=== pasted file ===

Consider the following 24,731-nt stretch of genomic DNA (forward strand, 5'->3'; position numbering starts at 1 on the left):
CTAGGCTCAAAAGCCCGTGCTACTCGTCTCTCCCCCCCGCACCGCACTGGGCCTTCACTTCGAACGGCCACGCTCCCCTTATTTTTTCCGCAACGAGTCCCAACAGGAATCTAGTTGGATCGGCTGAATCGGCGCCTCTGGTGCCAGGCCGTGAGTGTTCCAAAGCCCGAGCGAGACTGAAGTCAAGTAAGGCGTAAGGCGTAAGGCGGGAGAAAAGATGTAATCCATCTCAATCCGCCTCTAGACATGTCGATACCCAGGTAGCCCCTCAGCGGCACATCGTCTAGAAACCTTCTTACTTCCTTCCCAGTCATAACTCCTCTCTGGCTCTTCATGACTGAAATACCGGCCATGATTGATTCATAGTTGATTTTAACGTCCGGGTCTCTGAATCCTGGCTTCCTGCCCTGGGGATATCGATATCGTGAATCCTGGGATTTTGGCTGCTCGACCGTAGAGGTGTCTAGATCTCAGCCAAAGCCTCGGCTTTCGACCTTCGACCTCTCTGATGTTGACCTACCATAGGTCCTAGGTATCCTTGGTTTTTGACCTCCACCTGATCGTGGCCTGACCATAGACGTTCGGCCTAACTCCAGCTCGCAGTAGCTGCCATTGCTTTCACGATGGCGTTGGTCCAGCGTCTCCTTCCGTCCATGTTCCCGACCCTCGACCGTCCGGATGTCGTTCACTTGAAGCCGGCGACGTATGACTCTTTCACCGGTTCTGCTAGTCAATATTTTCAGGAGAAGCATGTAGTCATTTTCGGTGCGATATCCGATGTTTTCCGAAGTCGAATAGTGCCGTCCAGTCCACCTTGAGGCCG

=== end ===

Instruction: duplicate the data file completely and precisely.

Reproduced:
Consider the following 24,731-nt stretch of genomic DNA (forward strand, 5'->3'; position numbering starts at 1 on the left):
CTAGGCTCAAAAGCCCGTGCTACTCGTCTCTCCCCCCCGCACCGCACTGGGCCTTCACTTCGAACGGCCACGCTCCCCTTATTTTTTCCGCAACGAGTCCCAACAGGAATCTAGTTGGATCGGCTGAATCGGCGCCTCTGGTGCCAGGCCGTGAGTGTTCCAAAGCCCGAGCGAGACTGAAGTCAAGTAAGGCGTAAGGCGTAAGGCGGGAGAAAAGATGTAATCCATCTCAATCCGCCTCTAGACATGTCGATACCCAGGTAGCCCCTCAGCGGCACATCGTCTAGAAACCTTCTTACTTCCTTCCCAGTCATAACTCCTCTCTGGCTCTTCATGACTGAAATACCGGCCATGATTGATTCATAGTTGATTTTAACGTCCGGGTCTCTGAATCCTGGCTTCCTGCCCTGGGGATATCGATATCGTGAATCCTGGGATTTTGGCTGCTCGACCGTAGAGGTGTCTAGATCTCAGCCAAAGCCTCGGCTTTCGACCTTCGACCTCTCTGATGTTGACCTACCATAGGTCCTAGGTATCCTTGGTTTTTGACCTCCACCTGATCGTGGCCTGACCATAGACGTTCGGCCTAACTCCAGCTCGCAGTAGCTGCCATTGCTTTCACGATGGCGTTGGTCCAGCGTCTCCTTCCGTCCATGTTCCCGACCCTCGACCGTCCGGATGTCGTTCACTTGAAGCCGGCGACGTATGACTCTTTCACCGGTTCTGCTAGTCAATATTTTCAGGAGAAGCATGTAGTCATTTTCGGTGCGATATCCGATGTTTTCCGAAGTCGAATAGTGCCGTCCAGTCCACCTTGAGGCCG